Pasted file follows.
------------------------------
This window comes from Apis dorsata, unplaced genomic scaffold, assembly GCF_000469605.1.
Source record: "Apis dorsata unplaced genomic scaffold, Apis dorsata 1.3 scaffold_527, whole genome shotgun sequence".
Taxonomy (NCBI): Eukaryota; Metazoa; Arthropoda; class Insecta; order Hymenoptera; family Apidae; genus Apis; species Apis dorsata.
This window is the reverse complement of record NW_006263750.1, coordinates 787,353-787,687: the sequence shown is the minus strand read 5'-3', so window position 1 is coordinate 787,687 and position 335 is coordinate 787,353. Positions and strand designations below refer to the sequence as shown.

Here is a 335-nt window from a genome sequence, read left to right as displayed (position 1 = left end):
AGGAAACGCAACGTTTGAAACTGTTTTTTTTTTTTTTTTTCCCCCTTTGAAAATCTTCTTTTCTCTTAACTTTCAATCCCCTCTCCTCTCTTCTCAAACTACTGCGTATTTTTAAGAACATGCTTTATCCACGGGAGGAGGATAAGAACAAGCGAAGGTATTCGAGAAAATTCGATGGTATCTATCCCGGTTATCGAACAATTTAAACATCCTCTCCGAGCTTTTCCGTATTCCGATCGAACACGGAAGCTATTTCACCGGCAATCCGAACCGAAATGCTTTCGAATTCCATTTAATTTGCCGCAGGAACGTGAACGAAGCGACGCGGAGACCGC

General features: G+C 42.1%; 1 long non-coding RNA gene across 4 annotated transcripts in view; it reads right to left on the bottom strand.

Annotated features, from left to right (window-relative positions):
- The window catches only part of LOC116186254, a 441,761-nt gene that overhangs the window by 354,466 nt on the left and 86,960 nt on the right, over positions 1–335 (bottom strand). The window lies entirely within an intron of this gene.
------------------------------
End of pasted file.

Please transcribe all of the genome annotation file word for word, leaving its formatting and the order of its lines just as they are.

This window comes from Apis dorsata, unplaced genomic scaffold, assembly GCF_000469605.1.
Source record: "Apis dorsata unplaced genomic scaffold, Apis dorsata 1.3 scaffold_527, whole genome shotgun sequence".
Taxonomy (NCBI): Eukaryota; Metazoa; Arthropoda; class Insecta; order Hymenoptera; family Apidae; genus Apis; species Apis dorsata.
This window is the reverse complement of record NW_006263750.1, coordinates 787,353-787,687: the sequence shown is the minus strand read 5'-3', so window position 1 is coordinate 787,687 and position 335 is coordinate 787,353. Positions and strand designations below refer to the sequence as shown.

Here is a 335-nt window from a genome sequence, read left to right as displayed (position 1 = left end):
AGGAAACGCAACGTTTGAAACTGTTTTTTTTTTTTTTTTTCCCCCTTTGAAAATCTTCTTTTCTCTTAACTTTCAATCCCCTCTCCTCTCTTCTCAAACTACTGCGTATTTTTAAGAACATGCTTTATCCACGGGAGGAGGATAAGAACAAGCGAAGGTATTCGAGAAAATTCGATGGTATCTATCCCGGTTATCGAACAATTTAAACATCCTCTCCGAGCTTTTCCGTATTCCGATCGAACACGGAAGCTATTTCACCGGCAATCCGAACCGAAATGCTTTCGAATTCCATTTAATTTGCCGCAGGAACGTGAACGAAGCGACGCGGAGACCGC

General features: G+C 42.1%; 1 long non-coding RNA gene across 4 annotated transcripts in view; it reads right to left on the bottom strand.

Annotated features, from left to right (window-relative positions):
- The window catches only part of LOC116186254, a 441,761-nt gene that overhangs the window by 354,466 nt on the left and 86,960 nt on the right, over positions 1–335 (bottom strand). The window lies entirely within an intron of this gene.